To avail themselves of the CLF, banks must have eligible collateral, and must pay a fee. In Australia, the current fee is 15 basis points. And, if the bank draws on the line, they also pay the standard borrowing rate—namely, the RBA’s target rate plus 25 basis points. Now, because there is insufficient government debt, the collateral is not free of default risk, but it is subject to a haircut that can be set to reflect that risk. We think of this facility as a means to convert assets with default risk into safe assets for a fee. (See here for a description.) In that sense, the CLF also resembles former Bank of England Governor Mervyn King’s proposal that the central bank serve as a committed “pawnbroker for all seasons.”

By offering to supply safe assets elastically in this manner, the central bank puts a cap on the price of the government-issued assets that qualify as HQLA. A CLF also makes it much less attractive for the private sector to create “safe assets” that can become runnable liabilities in a crisis. And, as Jeremy Stein emphasized several years ago, this mechanism stabilizes the costs of banks supplying liquidity at times when the price of securities could be very volatile.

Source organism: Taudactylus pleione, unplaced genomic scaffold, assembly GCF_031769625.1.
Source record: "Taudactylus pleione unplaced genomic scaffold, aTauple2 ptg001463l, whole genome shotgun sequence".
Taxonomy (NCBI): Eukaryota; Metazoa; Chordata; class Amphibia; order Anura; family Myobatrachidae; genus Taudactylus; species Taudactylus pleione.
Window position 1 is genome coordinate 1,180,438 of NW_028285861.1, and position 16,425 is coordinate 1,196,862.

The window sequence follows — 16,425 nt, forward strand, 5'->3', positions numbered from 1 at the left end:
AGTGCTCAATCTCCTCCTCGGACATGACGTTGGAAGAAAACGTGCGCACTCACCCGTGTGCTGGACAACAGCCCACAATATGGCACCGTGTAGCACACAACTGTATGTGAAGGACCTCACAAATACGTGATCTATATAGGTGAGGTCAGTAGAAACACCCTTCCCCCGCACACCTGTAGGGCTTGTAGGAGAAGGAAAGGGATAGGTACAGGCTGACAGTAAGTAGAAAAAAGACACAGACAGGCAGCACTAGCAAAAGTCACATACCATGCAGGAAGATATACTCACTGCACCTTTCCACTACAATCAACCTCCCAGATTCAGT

As an aside, it is worth noting that the ECB’s fixed-rate full-allotment policy for supplying reserves through refinancing operations functions in a manner that is quite similar to a CLF. That system allows euro-area banks to exchange any of roughly 30,000 securities for reserves at the policy rate in unlimited quantity. The securities face a haircut, and the exchange is done at the main refinancing rate—the ECB’s policy rate. What this means is that, for a price, a bank can always convert non-HQLA assets into reserves, which always count as HQLA.